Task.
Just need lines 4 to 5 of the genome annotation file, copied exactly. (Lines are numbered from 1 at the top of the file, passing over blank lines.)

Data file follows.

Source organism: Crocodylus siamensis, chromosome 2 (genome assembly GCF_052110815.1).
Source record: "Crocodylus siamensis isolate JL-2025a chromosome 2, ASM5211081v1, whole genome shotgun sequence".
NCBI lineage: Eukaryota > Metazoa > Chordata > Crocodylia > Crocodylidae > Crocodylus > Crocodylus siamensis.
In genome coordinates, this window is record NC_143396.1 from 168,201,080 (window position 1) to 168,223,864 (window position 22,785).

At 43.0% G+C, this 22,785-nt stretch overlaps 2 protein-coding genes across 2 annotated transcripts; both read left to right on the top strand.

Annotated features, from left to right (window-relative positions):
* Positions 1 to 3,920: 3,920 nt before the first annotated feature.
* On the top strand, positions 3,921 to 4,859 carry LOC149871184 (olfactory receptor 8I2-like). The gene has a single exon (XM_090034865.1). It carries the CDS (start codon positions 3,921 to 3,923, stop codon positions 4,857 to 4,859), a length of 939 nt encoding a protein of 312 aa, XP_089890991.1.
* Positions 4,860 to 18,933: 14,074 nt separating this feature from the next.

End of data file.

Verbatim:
In genome coordinates, this window is record NC_143396.1 from 168,201,080 (window position 1) to 168,223,864 (window position 22,785).

At 43.0% G+C, this 22,785-nt stretch overlaps 2 protein-coding genes across 2 annotated transcripts; both read left to right on the top strand.